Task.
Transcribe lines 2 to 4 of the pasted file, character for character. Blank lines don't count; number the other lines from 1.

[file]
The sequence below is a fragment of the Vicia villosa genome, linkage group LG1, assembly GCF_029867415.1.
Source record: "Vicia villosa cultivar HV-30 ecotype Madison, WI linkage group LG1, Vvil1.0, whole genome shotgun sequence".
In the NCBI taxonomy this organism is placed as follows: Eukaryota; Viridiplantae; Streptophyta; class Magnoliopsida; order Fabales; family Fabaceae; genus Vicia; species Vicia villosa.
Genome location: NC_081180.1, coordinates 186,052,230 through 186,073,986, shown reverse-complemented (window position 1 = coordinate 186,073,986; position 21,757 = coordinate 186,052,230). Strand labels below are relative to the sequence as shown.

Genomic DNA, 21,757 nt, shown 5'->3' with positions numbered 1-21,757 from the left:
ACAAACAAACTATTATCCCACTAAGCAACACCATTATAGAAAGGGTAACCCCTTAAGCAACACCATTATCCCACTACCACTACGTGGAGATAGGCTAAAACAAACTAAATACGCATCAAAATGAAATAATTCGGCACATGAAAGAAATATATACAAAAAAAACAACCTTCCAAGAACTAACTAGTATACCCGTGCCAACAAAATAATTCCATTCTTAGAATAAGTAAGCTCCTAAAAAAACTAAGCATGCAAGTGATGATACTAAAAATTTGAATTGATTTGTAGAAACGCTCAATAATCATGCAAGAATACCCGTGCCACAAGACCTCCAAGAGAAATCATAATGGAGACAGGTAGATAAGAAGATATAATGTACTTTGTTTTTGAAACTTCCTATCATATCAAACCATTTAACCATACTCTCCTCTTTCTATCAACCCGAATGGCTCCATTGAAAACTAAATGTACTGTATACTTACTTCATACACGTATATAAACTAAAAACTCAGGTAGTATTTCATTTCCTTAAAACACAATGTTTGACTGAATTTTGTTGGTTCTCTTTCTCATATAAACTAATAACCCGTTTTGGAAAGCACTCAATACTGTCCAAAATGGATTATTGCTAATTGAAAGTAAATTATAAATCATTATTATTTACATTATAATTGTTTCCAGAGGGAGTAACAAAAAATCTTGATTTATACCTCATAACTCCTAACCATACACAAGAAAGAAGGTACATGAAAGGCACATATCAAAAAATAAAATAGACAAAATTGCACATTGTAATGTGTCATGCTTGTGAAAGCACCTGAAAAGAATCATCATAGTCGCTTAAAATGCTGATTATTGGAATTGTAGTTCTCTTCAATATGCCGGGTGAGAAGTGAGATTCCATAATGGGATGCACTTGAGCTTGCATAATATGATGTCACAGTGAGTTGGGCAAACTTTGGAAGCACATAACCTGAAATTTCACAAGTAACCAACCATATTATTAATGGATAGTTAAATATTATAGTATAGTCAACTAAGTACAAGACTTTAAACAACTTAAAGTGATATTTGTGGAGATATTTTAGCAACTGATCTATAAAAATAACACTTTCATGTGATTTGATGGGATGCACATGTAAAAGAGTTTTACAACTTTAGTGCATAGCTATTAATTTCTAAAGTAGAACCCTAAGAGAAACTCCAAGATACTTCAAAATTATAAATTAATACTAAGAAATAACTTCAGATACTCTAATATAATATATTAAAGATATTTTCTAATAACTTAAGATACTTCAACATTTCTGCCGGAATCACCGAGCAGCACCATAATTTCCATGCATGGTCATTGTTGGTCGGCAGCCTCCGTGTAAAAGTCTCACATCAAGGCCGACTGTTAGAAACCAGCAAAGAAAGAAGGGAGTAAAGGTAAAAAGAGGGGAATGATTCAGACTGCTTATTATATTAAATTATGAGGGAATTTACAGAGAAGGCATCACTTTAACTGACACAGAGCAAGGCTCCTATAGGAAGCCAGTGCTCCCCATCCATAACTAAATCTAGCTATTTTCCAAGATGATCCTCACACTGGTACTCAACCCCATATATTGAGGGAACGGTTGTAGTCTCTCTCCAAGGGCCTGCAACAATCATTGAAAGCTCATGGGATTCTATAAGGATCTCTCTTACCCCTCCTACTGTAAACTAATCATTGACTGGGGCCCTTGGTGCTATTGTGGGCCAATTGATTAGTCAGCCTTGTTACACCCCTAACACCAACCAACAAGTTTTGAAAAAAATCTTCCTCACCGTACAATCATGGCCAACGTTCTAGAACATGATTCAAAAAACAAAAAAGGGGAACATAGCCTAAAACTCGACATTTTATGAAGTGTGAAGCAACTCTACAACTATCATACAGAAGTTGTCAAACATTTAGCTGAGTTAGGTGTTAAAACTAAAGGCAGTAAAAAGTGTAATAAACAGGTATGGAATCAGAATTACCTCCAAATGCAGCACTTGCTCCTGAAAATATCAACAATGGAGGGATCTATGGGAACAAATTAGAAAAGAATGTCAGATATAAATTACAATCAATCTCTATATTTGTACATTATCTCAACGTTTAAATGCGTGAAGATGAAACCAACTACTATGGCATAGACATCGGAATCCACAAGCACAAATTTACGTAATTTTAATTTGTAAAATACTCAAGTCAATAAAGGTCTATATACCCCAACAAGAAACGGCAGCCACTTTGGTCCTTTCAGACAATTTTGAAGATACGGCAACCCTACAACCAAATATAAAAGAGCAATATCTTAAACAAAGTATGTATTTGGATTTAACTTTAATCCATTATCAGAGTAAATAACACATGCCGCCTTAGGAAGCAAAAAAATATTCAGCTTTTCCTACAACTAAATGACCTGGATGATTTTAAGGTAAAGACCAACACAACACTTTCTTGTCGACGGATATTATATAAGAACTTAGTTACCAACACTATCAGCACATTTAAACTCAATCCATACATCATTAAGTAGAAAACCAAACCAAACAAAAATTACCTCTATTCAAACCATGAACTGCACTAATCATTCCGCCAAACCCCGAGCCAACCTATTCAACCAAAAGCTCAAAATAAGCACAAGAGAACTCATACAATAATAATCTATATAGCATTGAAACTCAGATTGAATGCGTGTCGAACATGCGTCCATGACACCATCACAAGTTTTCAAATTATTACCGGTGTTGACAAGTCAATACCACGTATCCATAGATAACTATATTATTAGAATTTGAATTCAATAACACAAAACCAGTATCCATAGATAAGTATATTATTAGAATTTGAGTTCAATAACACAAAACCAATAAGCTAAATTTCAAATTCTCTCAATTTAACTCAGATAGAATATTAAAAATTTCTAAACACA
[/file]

Source record: "Vicia villosa cultivar HV-30 ecotype Madison, WI linkage group LG1, Vvil1.0, whole genome shotgun sequence".
In the NCBI taxonomy this organism is placed as follows: Eukaryota; Viridiplantae; Streptophyta; class Magnoliopsida; order Fabales; family Fabaceae; genus Vicia; species Vicia villosa.
Genome location: NC_081180.1, coordinates 186,052,230 through 186,073,986, shown reverse-complemented (window position 1 = coordinate 186,073,986; position 21,757 = coordinate 186,052,230). Strand labels below are relative to the sequence as shown.